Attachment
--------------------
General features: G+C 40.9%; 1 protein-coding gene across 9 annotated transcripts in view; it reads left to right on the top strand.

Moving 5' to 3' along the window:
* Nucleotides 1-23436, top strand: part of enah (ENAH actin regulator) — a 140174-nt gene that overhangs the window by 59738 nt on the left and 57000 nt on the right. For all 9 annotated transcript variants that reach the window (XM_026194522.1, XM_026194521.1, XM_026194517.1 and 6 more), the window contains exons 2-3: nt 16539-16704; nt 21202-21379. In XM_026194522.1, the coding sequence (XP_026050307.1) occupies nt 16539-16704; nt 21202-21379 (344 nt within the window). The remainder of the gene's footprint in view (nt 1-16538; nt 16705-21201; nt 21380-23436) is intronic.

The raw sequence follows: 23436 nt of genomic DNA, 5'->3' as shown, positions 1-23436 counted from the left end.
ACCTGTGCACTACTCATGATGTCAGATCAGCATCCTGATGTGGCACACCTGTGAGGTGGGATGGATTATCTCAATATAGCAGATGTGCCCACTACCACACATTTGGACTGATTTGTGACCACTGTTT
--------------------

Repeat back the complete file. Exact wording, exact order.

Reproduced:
General features: G+C 40.9%; 1 protein-coding gene across 9 annotated transcripts in view; it reads left to right on the top strand.

Moving 5' to 3' along the window:
* Nucleotides 1-23436, top strand: part of enah (ENAH actin regulator) — a 140174-nt gene that overhangs the window by 59738 nt on the left and 57000 nt on the right. For all 9 annotated transcript variants that reach the window (XM_026194522.1, XM_026194521.1, XM_026194517.1 and 6 more), the window contains exons 2-3: nt 16539-16704; nt 21202-21379. In XM_026194522.1, the coding sequence (XP_026050307.1) occupies nt 16539-16704; nt 21202-21379 (344 nt within the window). The remainder of the gene's footprint in view (nt 1-16538; nt 16705-21201; nt 21380-23436) is intronic.

The raw sequence follows: 23436 nt of genomic DNA, 5'->3' as shown, positions 1-23436 counted from the left end.
ACCTGTGCACTACTCATGATGTCAGATCAGCATCCTGATGTGGCACACCTGTGAGGTGGGATGGATTATCTCAATATAGCAGATGTGCCCACTACCACACATTTGGACTGATTTGTGACCACTGTTT